Seven years after premiering his directorial debut, “A Single Man,” at the Venice Film Festival, fashion designer Tom Ford returns to the festival with his second feature, “Nocturnal Animals.” And judging by the first reviews, he’s done an outstanding job the second time around. Starring Amy Adams and Jake Gyllenhaal, the film is based on “Tony and Susan,” a novel by Austin Wright, and follows the story of an art gallery owner who is haunted by her ex-husband’s novel, a thriller that she interprets as a revenge tale. Here’s what the critics have to say.
IndieWire’s Ben Croll gave the film an A-, writing that Ford’s ambitious second film is a “two-hander with a bite”:
“‘Nocturnal Animals’ is an impressively ambitious effort, one part mean Texas thriller, one part middle-age melodrama, and makes for a meta-textual riddle that is almost as pleasurable to reflect on as it to actually watch.”
Variety’s Owen Gleiberman called the drama a winner:
“‘Nocturnal Animals’ is a suspenseful and intoxicating movie — a thriller that isn’t scared to go hog-wild with violence, to dig into primal fear and rage, even as it’s constructed around a melancholy love story that circles back on itself in tricky and surprising ways.”
David Rooney of The Hollywood Reporter added:
“David Lynch meets Alfred Hitchcock meets Douglas Sirk in ‘Nocturnal Animals,’ a sumptuously entertaining noir melodrama laced with vicious crime and psychological suspense, which more than delivers on the promise of ‘A Single Man,’ writer-director Tom Ford’s first foray behind the camera seven years ago.”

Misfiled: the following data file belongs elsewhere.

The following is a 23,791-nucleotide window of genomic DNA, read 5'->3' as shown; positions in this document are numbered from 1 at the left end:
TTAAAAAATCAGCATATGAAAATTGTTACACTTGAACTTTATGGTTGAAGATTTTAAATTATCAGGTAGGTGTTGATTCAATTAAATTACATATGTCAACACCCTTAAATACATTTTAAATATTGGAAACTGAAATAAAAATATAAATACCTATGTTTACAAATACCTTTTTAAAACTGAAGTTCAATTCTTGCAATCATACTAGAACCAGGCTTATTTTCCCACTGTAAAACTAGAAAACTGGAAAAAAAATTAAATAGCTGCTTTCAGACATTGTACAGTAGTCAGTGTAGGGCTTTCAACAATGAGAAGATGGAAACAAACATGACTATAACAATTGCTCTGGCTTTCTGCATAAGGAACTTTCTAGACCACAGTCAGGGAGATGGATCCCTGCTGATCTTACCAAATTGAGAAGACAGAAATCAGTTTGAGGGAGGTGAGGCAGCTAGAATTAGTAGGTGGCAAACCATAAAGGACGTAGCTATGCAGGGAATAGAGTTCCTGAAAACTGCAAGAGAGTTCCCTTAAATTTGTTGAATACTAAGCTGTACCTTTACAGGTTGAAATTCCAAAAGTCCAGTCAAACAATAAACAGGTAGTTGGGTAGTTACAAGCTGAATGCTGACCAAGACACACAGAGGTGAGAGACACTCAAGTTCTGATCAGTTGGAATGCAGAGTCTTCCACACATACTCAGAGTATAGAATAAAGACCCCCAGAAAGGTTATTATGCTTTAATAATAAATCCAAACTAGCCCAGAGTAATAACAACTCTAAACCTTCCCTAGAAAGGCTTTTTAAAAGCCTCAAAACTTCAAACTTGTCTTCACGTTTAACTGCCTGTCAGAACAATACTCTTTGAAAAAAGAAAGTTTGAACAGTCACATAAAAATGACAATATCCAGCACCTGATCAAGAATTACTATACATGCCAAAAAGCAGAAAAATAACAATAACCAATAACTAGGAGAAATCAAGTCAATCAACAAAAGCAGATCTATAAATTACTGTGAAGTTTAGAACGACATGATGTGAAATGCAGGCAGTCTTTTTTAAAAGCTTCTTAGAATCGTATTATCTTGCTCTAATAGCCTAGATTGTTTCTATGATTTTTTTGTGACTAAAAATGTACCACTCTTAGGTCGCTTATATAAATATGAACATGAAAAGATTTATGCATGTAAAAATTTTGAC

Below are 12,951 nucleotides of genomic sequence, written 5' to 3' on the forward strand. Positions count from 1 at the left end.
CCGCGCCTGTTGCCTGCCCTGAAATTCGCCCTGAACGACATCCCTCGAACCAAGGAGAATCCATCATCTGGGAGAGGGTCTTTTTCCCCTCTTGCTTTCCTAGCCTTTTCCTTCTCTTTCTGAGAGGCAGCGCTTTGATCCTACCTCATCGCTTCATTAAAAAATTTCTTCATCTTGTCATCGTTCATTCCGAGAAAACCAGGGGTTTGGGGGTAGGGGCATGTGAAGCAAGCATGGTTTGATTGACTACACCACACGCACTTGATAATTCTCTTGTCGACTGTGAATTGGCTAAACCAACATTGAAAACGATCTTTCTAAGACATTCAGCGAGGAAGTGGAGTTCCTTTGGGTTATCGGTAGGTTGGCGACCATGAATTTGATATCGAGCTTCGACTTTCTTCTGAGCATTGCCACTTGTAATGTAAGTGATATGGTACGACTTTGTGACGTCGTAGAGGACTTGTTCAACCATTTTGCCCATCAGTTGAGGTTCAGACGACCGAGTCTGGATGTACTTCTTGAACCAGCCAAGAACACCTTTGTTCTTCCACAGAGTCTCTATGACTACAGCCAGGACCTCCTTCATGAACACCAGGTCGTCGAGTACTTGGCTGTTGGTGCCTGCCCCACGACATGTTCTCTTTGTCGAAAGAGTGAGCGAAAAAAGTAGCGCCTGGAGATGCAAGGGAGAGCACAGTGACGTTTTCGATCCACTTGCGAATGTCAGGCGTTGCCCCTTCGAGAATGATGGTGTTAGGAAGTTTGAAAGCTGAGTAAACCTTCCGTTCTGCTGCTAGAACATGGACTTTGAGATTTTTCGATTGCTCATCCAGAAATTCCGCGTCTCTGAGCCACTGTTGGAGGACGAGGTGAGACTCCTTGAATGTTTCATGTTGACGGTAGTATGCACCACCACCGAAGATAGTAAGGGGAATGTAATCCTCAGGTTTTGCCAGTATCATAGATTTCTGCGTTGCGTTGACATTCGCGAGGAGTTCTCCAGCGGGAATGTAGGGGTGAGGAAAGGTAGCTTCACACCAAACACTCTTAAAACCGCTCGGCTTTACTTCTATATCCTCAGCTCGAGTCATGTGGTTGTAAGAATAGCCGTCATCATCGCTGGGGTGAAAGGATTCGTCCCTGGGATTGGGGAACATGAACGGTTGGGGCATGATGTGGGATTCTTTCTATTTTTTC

Alonso Duralde of The Wrap praised the stars’ acting abilities:
“The performances here are consistently superb, from Adams and Gyllenhaal (playing two very different roles) to Michael Shannon (as a Texas lawman), Laura Linney (getting an unforgettable scene as Susan’s mother, a monstrous Manhattan society matron) and Karl Glusman (Love, The Neon Demon) as one of the kidnappers. The real standout is (Aaron) Taylor-Johnson, so effectively creepy as the ringleader of the novel’s miscreants.”
Giving the film five stars, The Guardian’s Peter Bradshaw wrote:
“Ford has surely raised his game from his faintly wan and over-determined drama ‘A Single Man’ from 2009. There is something much more uninhibited and even raucous about this picture, which combines melodrama with a kind of teasing sophistication … This is a terrifically absorbing thriller with that vodka-kick of pure malice.”
Rory O’Conner of The Film Stage gave the noir thriller an A- and noted:
“With everything going on, ‘Nocturnal Animals’ is the sort of narrative and tonal minefield that a lesser director could easily have gotten lost in. Ford allows us to consider and cherish each unique thread and wonder just how it could all possibly come together. Each place has its own vibe, almost its own genre, and it’s a credit to Ford, cinematographer Seamus McGarvey, and the entire production team that it works at all. This is the output of a great creative mind, testing the limits of this fanciful, wonderful tool he’s suddenly found at his disposal.”
“Nocturnal Animals” will be released in theaters on November 18, via Focus Features.